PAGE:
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Chapter 2: Establish a Healthy Foundation

Budget
The key to being able to save is to spend less than you earn. If your income is $1,700 a month and your expenses are $1,800, you will be worried about paying your bills, not saving. To figure out if you are spending less than you are earning, use the Budget Worksheet to list what your current expenses and income are. To determine a monthly amount for periodic income or expenses, calculate the per year amount and divide by 12.

Once you have completed your budget, total up your expenses and subtract them from your income. If your expenses are less than your income, great! If not, look over your plan and think about what changes you can make to improve your cash flow. Can you bring your lunch to work instead of buy it? Nix the land-line and just use your cell-phone? Give up your tap dancing lessons? Be honest about what is truly a necessity and what can be reduced, postponed, or cut out completely. Put any adjustments you plan to make the Goal Per Month column of the budget.


Delete Debt

In most cases, the interest charged on credit cards and personal loans exceeds the interest earned from investments. If you owe $10,000 on a credit card with a 20% annual percentage rate, it makes more financial sense to direct your extra cash toward that than a bond with a 4% return. Once you pay off your debt, then you can dedicate your attention to investing. One caveat – you should always have an emergency fund containing at least three to six months worth of essential living expenses, even if you have debt. (This allows you to pay your bills without relying on credit if the unexpected happens.) If you have less in savings currently, at least a portion of your spare cash should go toward building an emergency fund.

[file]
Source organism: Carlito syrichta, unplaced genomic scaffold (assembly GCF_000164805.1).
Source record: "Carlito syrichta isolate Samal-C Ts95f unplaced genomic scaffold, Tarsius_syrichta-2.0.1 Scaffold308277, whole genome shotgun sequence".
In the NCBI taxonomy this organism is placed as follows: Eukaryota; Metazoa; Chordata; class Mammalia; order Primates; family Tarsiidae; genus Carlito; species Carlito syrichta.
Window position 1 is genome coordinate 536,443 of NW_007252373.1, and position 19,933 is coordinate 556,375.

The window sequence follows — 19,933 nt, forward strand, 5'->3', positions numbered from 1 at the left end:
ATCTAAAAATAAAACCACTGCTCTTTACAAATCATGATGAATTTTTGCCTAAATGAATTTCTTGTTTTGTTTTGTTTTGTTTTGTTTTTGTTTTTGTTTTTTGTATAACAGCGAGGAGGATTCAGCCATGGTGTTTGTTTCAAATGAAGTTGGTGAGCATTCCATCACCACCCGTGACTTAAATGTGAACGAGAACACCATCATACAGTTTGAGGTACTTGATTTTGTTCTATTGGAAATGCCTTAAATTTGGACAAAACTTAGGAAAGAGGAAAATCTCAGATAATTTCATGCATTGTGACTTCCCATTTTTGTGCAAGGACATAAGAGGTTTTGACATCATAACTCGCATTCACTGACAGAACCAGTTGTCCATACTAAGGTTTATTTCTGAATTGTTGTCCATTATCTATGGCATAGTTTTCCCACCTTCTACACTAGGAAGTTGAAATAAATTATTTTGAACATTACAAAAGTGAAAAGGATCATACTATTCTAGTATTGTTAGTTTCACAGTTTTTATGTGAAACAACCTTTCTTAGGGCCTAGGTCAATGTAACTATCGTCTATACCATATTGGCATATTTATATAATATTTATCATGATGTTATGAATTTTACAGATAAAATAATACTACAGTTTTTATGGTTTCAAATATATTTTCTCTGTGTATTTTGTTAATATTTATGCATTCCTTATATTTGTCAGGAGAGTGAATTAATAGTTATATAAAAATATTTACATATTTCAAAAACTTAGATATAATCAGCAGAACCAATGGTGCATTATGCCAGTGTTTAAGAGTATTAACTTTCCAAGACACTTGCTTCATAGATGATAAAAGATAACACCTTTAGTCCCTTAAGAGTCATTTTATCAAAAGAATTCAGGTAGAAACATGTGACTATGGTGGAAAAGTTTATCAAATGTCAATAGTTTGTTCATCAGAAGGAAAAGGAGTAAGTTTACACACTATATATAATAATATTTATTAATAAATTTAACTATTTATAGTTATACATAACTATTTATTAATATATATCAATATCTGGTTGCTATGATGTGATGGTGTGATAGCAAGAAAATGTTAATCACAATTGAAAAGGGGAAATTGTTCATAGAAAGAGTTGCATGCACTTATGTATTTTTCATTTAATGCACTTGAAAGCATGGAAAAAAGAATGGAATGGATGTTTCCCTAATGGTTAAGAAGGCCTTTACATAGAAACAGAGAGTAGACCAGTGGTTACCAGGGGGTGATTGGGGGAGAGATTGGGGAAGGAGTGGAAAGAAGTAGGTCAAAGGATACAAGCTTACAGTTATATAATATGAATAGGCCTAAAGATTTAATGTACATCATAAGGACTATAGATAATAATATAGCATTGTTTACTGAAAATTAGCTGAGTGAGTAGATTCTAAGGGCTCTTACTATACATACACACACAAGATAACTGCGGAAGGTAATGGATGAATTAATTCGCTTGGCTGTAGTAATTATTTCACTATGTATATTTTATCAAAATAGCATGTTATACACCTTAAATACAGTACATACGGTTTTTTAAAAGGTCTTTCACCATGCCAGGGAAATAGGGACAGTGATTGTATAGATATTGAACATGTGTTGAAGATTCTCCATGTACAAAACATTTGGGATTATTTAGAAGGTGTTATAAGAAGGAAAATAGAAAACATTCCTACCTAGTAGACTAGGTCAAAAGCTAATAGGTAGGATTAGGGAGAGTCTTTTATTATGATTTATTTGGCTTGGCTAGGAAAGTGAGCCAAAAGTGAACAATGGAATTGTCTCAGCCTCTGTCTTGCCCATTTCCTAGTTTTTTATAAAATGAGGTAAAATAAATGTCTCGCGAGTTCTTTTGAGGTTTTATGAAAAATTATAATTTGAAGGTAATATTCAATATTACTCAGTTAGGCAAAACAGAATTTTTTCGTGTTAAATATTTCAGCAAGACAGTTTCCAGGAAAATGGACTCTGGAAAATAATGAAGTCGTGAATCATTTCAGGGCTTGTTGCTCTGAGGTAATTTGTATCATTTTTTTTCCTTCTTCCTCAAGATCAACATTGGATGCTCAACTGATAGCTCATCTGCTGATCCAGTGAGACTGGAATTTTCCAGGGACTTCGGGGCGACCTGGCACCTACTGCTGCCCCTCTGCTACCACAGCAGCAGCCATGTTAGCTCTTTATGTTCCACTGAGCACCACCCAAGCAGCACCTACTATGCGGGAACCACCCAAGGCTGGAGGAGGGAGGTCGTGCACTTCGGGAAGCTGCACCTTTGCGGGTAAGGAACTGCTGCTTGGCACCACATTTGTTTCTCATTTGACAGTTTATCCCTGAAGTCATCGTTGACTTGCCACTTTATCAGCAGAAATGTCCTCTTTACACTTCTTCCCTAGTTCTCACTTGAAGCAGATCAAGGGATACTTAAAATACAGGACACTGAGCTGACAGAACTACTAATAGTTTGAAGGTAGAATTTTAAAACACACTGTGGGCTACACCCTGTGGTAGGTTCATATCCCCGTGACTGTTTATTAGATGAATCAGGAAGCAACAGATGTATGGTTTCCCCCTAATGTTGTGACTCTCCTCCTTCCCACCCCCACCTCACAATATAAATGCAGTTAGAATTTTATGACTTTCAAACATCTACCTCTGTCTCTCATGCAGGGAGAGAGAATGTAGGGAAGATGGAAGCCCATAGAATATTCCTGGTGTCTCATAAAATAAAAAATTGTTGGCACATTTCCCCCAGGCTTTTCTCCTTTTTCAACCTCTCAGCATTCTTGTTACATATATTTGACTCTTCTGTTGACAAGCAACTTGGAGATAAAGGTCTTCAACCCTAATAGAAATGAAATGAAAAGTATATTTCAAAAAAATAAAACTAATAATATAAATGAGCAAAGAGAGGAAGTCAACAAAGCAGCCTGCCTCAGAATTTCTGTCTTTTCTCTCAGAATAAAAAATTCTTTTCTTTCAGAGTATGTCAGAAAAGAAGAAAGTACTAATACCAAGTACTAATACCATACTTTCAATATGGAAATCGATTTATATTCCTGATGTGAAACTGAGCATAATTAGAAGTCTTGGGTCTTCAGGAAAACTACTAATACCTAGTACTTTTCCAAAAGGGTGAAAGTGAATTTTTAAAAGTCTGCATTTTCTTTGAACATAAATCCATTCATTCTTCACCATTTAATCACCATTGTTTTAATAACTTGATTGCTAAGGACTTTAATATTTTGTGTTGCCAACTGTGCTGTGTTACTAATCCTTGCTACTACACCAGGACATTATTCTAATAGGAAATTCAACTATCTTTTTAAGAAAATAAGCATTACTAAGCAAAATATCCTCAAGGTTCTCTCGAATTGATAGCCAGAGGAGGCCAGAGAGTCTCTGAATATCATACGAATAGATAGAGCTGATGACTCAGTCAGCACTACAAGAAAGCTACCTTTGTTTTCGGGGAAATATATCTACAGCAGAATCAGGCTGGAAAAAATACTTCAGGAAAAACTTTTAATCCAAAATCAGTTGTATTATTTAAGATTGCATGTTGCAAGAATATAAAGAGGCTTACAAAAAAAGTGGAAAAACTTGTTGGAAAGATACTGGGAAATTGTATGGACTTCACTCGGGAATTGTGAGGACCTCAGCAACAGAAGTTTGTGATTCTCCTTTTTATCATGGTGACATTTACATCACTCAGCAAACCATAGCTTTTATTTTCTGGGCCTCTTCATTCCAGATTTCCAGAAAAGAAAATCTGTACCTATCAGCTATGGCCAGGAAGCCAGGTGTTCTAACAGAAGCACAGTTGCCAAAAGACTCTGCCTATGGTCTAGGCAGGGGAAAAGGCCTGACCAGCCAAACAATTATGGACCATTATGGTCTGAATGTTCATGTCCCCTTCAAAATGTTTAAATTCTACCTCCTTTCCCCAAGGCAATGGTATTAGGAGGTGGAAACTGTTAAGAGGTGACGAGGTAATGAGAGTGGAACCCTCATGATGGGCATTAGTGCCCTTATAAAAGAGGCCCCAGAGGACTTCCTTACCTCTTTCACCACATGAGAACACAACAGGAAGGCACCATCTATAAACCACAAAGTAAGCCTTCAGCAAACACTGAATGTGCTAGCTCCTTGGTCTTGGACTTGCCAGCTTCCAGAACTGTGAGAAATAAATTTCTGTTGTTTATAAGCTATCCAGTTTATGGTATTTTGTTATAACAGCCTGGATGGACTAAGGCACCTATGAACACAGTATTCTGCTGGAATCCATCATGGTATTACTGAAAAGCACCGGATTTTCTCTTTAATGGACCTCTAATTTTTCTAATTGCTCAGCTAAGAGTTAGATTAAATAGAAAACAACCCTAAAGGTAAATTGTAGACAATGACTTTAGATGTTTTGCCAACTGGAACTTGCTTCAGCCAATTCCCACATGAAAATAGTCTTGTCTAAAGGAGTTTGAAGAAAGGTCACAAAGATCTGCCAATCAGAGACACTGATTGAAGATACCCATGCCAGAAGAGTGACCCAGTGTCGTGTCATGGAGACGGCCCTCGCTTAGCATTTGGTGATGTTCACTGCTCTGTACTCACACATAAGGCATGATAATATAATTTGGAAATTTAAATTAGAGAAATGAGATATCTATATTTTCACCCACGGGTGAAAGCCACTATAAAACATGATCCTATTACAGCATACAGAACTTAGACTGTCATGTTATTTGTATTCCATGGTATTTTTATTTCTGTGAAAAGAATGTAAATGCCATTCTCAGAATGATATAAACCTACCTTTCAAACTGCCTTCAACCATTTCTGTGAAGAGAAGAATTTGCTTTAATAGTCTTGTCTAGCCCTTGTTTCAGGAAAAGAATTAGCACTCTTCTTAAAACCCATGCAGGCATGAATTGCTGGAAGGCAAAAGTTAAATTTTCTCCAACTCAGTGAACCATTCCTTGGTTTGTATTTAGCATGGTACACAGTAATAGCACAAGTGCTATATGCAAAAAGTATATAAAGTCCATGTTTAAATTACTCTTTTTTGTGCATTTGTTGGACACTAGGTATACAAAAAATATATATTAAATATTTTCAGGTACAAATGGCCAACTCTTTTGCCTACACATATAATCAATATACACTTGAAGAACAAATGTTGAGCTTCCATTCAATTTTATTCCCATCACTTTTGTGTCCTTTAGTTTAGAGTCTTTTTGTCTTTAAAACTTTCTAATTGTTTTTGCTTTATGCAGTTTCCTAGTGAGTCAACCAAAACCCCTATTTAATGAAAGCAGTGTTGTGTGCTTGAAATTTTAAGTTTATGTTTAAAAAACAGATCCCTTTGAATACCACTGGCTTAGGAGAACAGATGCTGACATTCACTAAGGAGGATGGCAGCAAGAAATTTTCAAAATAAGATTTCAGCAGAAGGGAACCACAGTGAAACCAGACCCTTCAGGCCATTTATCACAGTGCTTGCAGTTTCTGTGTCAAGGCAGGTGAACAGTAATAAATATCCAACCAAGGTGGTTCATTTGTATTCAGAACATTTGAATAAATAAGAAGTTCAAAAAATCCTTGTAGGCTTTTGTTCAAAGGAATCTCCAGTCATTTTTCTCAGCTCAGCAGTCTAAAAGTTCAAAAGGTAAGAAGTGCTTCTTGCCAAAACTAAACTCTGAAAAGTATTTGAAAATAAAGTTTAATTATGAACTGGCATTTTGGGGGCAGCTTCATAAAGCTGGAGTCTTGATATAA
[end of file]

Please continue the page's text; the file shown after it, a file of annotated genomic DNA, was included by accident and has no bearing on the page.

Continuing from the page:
Set Goals

Setting goals is crucial to figuring out how much you need to save to get what you want. It is also a good motivator to save. Let’s be honest – going out to eat at a nice restaurant is more fun than buying stocks. But if you know that money is going toward a fabulous vacation or a down payment on a house, it will be easier to tuck it away and pop a frozen pizza in the oven.

Use the Financial Goals Worksheet to list your goals. Financial goals should be specific and measurable. For example, a desire to be rich is not a goal, but a desire to have $300,000 saved in twenty years for retirement is. There are three basic types of goals: short-term (achieved in under a year), mid-term (achieved in one to five years), and long-term (achieved in more than five years). Whether a goal is short-term, mid-term, or long-term can influence where you put your savings (discussed more later).

The easiest way to determine how much you need to set aside each month is divide the current cost by the number of months until your achievement date. So if you want a $1,200 laptop in 12 months, you should set aside $1,200/12 = $100 a month. However, doing the calculation this way ignores inflation and the return that you earn on your savings. Inflation and return don’t have much of an influence on goals that will be achieved in the immediate future, but you may want to take them into consideration for long-term goals. A financial expert may be able help you come up with figures or you can use your best guess. You can use the “How much should I save each month?” calculator to calculate how much you should save each month figuring in the expected rate of return. (In the “Savings goal” field, enter what you expect the goal to cost at the achievement date.)

After you determine how much you need to save each month for your goals, you should add it to your budget. If it puts you in the red, go back to the drawing board and consider if you can make any further reductions in expenses. If not, consider if any goals can be adjusted. Is there a cheaper alternative available (e.g., a local amusement park instead of Disney World)? Can you extend the timeframe? Are there any goals that are less important that can be dropped? Maybe you would really love to buy a $5,000 garden gnome to put in your front lawn, but having enough money for retirement is a bigger priority.

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